The XX Factor

I Won’t Stop Believing in “Glee”

I really, really wanted to love Glee , the new Fox comedy about show choir - that strange, unholy amalgam of drama club, choir, and dance team. After all, I have already made my love of such dorky performance activities rather public. And before the first commercial break, it seemed like Glee was really gunning for my affections in particular, showcasing all of the following:

- Clear allusions to one of my favorite movies, Election , as Willa has already astutely outlined

- A high school setting (as a former teacher myself, I’m a sucker for any show that prominently features a teachers’ lounge)

- Lea Michele, star of Broadway’s Spring Awakening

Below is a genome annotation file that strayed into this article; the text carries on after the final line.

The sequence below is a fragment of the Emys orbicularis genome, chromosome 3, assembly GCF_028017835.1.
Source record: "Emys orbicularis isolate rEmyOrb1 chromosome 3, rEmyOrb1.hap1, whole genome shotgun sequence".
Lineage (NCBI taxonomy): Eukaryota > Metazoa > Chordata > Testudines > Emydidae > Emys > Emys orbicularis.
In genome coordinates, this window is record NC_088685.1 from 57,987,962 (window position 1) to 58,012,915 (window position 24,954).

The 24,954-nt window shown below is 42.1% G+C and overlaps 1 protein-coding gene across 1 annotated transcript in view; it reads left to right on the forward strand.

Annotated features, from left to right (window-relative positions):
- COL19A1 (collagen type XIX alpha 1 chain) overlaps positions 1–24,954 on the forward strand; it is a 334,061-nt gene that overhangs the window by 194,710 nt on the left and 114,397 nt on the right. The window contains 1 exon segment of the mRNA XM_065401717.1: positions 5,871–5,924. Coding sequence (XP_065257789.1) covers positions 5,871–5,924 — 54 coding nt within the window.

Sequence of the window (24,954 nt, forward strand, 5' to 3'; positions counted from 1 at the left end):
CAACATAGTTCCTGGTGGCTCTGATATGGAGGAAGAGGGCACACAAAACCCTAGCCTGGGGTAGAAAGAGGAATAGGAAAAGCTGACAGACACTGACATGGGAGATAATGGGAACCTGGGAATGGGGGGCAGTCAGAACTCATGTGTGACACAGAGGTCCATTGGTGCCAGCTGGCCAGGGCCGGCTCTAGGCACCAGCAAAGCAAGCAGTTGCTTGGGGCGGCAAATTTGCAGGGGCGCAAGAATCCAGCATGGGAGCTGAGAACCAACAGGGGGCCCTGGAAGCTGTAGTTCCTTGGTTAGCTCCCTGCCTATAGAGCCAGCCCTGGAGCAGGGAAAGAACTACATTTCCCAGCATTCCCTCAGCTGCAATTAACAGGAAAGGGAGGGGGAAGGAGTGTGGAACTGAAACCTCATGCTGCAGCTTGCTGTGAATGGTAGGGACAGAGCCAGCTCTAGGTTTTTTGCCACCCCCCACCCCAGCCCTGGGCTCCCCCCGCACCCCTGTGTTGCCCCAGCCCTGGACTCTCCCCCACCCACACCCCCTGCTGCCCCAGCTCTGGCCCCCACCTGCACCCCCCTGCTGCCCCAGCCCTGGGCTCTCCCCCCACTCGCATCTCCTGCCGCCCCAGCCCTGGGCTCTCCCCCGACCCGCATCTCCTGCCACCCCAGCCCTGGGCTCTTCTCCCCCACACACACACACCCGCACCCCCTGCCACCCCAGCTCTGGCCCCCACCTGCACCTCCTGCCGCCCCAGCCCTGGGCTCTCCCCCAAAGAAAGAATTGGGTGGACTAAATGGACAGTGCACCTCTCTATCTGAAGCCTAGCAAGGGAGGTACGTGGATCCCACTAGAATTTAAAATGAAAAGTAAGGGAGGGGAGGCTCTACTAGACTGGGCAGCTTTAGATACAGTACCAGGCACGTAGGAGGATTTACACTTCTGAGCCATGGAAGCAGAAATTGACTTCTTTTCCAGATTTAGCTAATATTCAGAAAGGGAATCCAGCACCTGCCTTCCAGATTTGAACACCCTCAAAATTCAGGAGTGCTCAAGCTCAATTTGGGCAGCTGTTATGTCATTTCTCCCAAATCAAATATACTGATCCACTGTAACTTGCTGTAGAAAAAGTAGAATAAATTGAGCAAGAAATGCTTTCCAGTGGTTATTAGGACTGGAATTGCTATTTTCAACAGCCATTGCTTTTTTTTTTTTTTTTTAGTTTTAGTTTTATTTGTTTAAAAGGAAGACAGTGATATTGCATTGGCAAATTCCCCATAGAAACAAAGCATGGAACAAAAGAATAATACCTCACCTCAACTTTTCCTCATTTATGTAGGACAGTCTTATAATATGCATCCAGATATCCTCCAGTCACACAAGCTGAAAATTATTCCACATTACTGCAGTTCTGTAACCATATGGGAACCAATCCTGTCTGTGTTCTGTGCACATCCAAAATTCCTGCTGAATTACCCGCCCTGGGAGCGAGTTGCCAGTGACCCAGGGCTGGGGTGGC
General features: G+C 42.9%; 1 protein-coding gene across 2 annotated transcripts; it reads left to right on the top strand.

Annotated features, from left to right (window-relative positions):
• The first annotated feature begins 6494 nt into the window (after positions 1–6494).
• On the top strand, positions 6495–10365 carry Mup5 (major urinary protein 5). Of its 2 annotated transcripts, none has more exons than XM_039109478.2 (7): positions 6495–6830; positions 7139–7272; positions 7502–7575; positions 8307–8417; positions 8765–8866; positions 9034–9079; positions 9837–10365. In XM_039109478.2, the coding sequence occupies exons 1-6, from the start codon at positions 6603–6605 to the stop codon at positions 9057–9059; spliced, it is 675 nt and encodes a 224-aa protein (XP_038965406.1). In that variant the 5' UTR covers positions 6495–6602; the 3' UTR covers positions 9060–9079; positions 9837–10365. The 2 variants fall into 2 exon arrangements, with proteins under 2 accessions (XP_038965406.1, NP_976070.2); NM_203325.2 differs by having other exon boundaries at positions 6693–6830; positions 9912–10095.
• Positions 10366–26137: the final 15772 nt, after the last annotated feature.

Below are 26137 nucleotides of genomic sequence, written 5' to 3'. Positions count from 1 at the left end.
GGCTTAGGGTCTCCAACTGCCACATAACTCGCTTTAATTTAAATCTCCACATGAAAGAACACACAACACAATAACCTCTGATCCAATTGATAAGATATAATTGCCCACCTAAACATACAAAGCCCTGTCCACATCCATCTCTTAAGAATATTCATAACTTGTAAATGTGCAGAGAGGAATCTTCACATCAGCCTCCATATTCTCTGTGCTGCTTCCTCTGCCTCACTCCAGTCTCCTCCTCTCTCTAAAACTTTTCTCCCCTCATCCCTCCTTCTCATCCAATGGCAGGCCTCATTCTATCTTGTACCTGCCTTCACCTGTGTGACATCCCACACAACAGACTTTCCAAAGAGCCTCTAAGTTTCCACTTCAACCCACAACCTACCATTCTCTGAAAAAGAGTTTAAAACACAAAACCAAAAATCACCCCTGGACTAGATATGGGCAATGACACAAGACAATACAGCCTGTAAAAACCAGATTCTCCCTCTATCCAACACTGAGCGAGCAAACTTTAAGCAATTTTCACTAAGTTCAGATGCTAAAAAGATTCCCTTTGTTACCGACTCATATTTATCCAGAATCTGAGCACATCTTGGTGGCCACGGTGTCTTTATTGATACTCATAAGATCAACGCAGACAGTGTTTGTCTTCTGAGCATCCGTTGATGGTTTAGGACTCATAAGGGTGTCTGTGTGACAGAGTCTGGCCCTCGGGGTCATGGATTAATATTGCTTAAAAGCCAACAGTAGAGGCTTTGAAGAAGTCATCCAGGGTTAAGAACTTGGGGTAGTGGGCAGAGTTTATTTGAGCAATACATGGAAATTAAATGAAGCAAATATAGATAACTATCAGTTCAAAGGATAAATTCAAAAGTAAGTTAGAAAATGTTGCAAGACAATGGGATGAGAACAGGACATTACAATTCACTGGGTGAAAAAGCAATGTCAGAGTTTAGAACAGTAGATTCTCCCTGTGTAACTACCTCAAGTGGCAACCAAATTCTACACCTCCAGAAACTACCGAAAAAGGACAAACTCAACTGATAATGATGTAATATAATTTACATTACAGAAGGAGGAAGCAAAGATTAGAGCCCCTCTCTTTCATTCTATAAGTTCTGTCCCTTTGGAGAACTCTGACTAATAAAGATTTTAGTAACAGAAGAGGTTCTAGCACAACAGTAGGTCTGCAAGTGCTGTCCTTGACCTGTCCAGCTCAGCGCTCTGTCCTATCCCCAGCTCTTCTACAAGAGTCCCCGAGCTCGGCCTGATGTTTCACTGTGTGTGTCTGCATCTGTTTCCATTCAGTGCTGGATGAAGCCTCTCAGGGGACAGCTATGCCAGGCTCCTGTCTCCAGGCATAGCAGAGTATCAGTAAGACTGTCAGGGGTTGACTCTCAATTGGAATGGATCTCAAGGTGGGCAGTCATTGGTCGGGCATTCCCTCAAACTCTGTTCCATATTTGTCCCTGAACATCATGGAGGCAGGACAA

- An Indian guy in a nontrivial role

- A goth-lite Asian girl doing a raunchy rendition of “I Kissed a Girl”

- Jane Lynch , the funniest woman alive, as the captain of the cheerleading squad

But I felt like the show lurched around a lot, never quite finding its groove, either comedically or emotionally. For one thing, all five members of the team have fantastic (or at least very, very good) voices, so the whole Bad-News-Bears, we’re-a-crummy-squad storyline felt a little off. And while I am always up for a little Journey in four-part harmony , the show hasn’t quite captured the passionate, often hysterical (in all senses of the word), curiously subaltern nature of America’s teenage musical theater subculture. For that I suggest the 2003 film Camp , which has a rickety, see-it-coming-from-a-mile-away narrative but absolutely nails the anthropological elements - particularly the funny, complicated ways sexuality can play out in these hothouse, Sondheim-loving environments.

I’ll tune in next week, of course, if just to maintain my weekly jazz-hands intake. Maybe this pilot was just a shaky dress rehearsal?